That is the unfortunate downside of photovoltaics, they are quite expensive. But when replacing a large component of the house, in this case the roof. You can subtract the cost of the roof, and then add the price difference of the panels, which makes it more attractive and cost efficient, and it generates electricity. There are a number of energy companies here that provide funding and or resources to help people with photovoltaic installations.  But as energy prices go up, and pv prices go down the equation will become different.

 

T:
Chris, as an architect and a professor, how far away are we from making this type of technology just another part of every day house construction? 5years? 10 years?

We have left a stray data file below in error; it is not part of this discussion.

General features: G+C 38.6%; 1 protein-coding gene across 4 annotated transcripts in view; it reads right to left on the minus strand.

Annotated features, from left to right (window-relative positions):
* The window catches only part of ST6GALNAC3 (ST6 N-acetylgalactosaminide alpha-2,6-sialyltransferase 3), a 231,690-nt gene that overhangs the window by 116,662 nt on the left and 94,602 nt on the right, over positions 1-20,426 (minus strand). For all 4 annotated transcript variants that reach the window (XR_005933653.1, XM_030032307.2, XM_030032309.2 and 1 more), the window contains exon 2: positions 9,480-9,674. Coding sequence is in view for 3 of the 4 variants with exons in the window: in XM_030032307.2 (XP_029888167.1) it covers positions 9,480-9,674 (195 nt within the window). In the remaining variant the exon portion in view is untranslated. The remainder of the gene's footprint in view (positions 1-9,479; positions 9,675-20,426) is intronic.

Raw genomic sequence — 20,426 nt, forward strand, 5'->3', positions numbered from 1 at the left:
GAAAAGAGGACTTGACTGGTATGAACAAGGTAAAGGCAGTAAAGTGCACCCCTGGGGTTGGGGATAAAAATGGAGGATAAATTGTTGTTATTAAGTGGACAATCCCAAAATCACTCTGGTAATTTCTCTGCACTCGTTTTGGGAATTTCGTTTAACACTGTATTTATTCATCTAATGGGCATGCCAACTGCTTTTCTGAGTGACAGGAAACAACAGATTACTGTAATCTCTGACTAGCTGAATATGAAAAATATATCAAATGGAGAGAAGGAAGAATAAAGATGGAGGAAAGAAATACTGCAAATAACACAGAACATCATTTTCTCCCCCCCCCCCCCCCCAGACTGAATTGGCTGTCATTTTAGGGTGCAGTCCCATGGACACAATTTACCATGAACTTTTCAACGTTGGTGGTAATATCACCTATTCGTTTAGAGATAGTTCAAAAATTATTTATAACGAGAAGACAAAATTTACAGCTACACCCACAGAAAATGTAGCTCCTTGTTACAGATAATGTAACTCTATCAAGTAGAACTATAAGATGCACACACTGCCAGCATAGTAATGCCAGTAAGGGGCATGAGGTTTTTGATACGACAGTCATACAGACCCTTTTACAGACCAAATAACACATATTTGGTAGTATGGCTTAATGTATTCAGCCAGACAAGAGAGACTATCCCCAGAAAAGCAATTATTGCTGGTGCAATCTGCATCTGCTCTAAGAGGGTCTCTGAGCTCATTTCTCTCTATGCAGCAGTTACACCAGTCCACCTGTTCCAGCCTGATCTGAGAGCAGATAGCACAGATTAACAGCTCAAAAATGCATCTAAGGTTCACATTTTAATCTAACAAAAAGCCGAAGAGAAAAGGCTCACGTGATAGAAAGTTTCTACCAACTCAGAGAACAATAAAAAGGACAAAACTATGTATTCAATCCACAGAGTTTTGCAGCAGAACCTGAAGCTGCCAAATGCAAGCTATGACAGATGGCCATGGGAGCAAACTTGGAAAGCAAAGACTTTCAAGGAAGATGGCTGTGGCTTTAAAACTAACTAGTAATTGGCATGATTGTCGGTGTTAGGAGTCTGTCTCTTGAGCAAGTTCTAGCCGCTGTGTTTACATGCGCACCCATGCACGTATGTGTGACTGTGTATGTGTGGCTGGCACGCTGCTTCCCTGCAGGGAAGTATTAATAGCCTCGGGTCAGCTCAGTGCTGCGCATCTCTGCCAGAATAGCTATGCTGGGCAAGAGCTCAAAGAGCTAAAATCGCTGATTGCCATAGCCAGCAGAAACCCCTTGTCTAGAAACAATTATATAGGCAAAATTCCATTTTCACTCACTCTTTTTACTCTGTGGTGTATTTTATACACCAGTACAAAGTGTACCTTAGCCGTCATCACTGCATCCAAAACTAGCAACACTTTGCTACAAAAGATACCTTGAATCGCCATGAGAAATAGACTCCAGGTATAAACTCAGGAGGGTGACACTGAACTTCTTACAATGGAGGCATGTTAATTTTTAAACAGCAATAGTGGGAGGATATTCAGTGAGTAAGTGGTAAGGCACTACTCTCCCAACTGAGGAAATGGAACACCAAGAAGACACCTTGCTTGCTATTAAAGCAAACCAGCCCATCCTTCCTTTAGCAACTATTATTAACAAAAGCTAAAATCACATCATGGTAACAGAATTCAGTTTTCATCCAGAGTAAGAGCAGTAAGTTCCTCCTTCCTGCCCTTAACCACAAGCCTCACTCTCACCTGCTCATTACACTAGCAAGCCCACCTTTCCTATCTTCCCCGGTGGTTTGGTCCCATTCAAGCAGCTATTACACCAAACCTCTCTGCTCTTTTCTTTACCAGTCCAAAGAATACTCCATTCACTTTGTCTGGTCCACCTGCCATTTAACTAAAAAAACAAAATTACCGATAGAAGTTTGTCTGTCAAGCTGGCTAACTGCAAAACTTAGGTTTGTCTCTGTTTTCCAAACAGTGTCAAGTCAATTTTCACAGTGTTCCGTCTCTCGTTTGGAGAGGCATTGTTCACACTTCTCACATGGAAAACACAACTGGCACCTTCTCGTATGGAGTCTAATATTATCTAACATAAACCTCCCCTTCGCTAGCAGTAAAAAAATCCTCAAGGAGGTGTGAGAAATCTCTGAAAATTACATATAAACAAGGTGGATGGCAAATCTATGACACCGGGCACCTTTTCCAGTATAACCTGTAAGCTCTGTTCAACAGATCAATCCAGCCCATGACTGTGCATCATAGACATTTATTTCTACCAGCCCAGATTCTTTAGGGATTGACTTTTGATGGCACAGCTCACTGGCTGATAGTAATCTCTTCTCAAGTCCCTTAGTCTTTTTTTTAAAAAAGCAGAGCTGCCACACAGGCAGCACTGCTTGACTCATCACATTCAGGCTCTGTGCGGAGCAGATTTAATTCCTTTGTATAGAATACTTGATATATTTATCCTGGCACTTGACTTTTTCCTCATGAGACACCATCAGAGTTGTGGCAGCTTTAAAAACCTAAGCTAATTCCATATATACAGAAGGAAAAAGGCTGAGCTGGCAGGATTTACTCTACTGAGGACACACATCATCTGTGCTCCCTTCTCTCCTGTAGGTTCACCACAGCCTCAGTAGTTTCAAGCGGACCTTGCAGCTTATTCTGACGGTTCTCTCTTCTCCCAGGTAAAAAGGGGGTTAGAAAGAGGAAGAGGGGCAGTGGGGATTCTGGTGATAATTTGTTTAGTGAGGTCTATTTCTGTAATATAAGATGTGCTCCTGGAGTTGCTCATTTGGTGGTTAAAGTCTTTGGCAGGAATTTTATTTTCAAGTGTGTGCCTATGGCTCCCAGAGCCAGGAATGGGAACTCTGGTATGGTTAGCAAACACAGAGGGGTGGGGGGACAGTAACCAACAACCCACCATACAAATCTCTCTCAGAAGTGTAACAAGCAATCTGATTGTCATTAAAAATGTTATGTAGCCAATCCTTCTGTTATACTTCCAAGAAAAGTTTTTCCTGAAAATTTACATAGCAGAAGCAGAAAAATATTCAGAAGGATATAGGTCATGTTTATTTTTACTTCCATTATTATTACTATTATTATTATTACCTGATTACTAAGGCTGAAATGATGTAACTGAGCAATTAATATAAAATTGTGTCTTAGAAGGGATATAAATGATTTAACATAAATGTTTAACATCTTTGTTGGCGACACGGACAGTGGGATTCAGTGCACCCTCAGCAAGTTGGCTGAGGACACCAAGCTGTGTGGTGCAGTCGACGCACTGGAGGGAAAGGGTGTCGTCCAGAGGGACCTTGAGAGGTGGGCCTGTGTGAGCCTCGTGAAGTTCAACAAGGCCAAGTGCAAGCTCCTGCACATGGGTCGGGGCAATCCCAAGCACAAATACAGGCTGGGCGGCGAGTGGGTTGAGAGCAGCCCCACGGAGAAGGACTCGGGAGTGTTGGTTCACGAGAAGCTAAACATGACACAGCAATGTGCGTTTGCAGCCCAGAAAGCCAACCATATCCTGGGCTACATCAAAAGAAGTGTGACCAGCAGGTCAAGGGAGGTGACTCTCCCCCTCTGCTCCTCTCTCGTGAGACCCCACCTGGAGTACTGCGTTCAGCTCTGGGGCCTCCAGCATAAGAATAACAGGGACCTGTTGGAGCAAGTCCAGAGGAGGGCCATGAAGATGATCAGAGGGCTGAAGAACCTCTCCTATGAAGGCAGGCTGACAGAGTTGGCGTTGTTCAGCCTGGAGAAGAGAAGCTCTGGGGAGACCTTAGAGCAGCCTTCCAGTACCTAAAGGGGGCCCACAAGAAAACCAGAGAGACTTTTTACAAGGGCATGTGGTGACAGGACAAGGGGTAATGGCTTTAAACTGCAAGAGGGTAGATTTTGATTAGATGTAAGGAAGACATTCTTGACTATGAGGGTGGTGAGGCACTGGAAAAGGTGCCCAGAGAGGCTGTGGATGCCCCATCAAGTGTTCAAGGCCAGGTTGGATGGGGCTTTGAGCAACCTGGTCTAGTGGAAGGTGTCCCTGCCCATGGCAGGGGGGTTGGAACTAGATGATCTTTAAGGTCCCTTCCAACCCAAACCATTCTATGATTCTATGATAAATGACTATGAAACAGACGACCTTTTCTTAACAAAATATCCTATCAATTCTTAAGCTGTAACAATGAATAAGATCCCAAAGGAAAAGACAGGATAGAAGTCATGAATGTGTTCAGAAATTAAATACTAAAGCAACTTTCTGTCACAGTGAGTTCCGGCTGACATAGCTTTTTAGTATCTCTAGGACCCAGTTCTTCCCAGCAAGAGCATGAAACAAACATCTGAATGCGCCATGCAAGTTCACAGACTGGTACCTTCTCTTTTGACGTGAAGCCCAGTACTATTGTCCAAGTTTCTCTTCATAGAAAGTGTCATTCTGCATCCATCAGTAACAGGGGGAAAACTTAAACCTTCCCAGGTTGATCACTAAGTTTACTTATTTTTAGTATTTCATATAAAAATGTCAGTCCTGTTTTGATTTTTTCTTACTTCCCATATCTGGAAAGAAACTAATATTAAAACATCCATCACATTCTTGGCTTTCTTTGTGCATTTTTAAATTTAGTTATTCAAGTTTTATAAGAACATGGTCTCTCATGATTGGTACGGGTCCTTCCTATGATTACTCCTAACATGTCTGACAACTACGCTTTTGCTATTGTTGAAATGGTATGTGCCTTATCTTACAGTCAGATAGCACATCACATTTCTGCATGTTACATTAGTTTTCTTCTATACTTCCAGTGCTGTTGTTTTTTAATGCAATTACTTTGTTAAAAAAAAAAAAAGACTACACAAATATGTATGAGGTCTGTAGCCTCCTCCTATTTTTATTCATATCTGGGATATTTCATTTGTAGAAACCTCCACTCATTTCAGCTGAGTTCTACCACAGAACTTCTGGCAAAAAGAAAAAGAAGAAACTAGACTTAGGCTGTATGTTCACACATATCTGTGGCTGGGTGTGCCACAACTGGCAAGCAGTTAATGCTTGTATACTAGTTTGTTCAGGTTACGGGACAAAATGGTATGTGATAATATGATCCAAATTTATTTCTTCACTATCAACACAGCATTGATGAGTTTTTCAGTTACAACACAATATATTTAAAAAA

C:
I think right in the five to ten year ranges it correct. But in the last five years the systems have become a lot more affordable and the market place has started to demand these systems at scales for the individual house, person.

 

T: With oil at $118-$120 a barrel it will be interesting to see what happens this next winter, because the sun can melt the 100” of snow very quickly. With the climate in DC being very different than the climate in Wisconsin are you making the house to deal with the DC climate, or designing the house to come back to Milwaukee and function in the Wisconsin climate.

G:
We are focusing primarily on making the house perform in Wisconsin. Because we do know the climate in DC in early September, October is the equivalent to our worst case august weather. So with that we know that if it performs well in the DC weather conditions it will perform well in Wisconsin in the summer time.

 

T:
Are you also looking at testing the house during the winter to make sure it can stay warm on the cold winter days?